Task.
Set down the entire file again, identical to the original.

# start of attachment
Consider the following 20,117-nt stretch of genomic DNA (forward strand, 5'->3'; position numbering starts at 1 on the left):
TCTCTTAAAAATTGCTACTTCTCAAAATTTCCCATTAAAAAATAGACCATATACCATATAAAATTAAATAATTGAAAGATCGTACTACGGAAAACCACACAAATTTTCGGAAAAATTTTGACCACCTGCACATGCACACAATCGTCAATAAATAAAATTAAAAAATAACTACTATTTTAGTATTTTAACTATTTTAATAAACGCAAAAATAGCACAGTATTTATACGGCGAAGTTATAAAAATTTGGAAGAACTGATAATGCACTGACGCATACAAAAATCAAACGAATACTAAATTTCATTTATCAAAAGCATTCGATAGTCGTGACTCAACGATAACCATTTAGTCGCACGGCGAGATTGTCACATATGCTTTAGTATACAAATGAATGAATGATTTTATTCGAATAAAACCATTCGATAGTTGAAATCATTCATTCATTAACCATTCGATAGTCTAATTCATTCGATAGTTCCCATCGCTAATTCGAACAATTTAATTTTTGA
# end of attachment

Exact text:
Consider the following 20,117-nt stretch of genomic DNA (forward strand, 5'->3'; position numbering starts at 1 on the left):
TCTCTTAAAAATTGCTACTTCTCAAAATTTCCCATTAAAAAATAGACCATATACCATATAAAATTAAATAATTGAAAGATCGTACTACGGAAAACCACACAAATTTTCGGAAAAATTTTGACCACCTGCACATGCACACAATCGTCAATAAATAAAATTAAAAAATAACTACTATTTTAGTATTTTAACTATTTTAATAAACGCAAAAATAGCACAGTATTTATACGGCGAAGTTATAAAAATTTGGAAGAACTGATAATGCACTGACGCATACAAAAATCAAACGAATACTAAATTTCATTTATCAAAAGCATTCGATAGTCGTGACTCAACGATAACCATTTAGTCGCACGGCGAGATTGTCACATATGCTTTAGTATACAAATGAATGAATGATTTTATTCGAATAAAACCATTCGATAGTTGAAATCATTCATTCATTAACCATTCGATAGTCTAATTCATTCGATAGTTCCCATCGCTAATTCGAACAATTTAATTTTTGA